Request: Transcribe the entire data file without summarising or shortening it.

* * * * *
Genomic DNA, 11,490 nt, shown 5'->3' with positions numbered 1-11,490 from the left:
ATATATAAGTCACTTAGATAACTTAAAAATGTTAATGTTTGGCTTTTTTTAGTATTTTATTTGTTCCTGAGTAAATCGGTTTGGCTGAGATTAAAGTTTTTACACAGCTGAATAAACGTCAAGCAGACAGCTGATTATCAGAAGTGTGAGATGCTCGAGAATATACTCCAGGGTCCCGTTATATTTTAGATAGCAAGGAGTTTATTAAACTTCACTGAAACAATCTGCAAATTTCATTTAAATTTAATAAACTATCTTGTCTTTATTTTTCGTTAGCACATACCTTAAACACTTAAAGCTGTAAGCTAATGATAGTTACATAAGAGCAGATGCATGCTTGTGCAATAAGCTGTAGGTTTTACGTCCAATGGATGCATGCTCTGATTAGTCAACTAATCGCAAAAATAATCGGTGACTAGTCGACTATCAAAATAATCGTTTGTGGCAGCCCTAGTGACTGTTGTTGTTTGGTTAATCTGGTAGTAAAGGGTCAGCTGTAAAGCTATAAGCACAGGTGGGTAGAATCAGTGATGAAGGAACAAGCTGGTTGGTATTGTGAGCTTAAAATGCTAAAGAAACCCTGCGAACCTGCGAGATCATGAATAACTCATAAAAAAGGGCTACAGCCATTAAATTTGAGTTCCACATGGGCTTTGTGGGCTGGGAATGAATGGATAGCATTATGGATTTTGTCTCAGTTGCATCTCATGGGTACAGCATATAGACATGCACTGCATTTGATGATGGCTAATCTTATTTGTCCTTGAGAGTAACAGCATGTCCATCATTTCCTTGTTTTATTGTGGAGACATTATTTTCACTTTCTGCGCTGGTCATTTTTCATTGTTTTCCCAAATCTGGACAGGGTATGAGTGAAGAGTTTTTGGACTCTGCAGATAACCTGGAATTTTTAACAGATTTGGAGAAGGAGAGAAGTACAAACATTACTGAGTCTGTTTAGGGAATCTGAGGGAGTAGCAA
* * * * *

Genomic DNA, 11,490 nt, shown 5'->3' with positions numbered 1-11,490 from the left:
ATATATAAGTCACTTAGATAACTTAAAAATGTTAATGTTTGGCTTTTTTTAGTATTTTATTTGTTCCTGAGTAAATCGGTTTGGCTGAGATTAAAGTTTTTACACAGCTGAATAAACGTCAAGCAGACAGCTGATTATCAGAAGTGTGAGATGCTCGAGAATATACTCCAGGGTCCCGTTATATTTTAGATAGCAAGGAGTTTATTAAACTTCACTGAAACAATCTGCAAATTTCATTTAAATTTAATAAACTATCTTGTCTTTATTTTTCGTTAGCACATACCTTAAACACTTAAAGCTGTAAGCTAATGATAGTTACATAAGAGCAGATGCATGCTTGTGCAATAAGCTGTAGGTTTTACGTCCAATGGATGCATGCTCTGATTAGTCAACTAATCGCAAAAATAATCGGTGACTAGTCGACTATCAAAATAATCGTTTGTGGCAGCCCTAGTGACTGTTGTTGTTTGGTTAATCTGGTAGTAAAGGGTCAGCTGTAAAGCTATAAGCACAGGTGGGTAGAATCAGTGATGAAGGAACAAGCTGGTTGGTATTGTGAGCTTAAAATGCTAAAGAAACCCTGCGAACCTGCGAGATCATGAATAACTCATAAAAAAGGGCTACAGCCATTAAATTTGAGTTCCACATGGGCTTTGTGGGCTGGGAATGAATGGATAGCATTATGGATTTTGTCTCAGTTGCATCTCATGGGTACAGCATATAGACATGCACTGCATTTGATGATGGCTAATCTTATTTGTCCTTGAGAGTAACAGCATGTCCATCATTTCCTTGTTTTATTGTGGAGACATTATTTTCACTTTCTGCGCTGGTCATTTTTCATTGTTTTCCCAAATCTGGACAGGGTATGAGTGAAGAGTTTTTGGACTCTGCAGATAACCTGGAATTTTTAACAGATTTGGAGAAGGAGAGAAGTACAAACATTACTGAGTCTGTTTAGGGAATCTGAGGGAGTAGCAA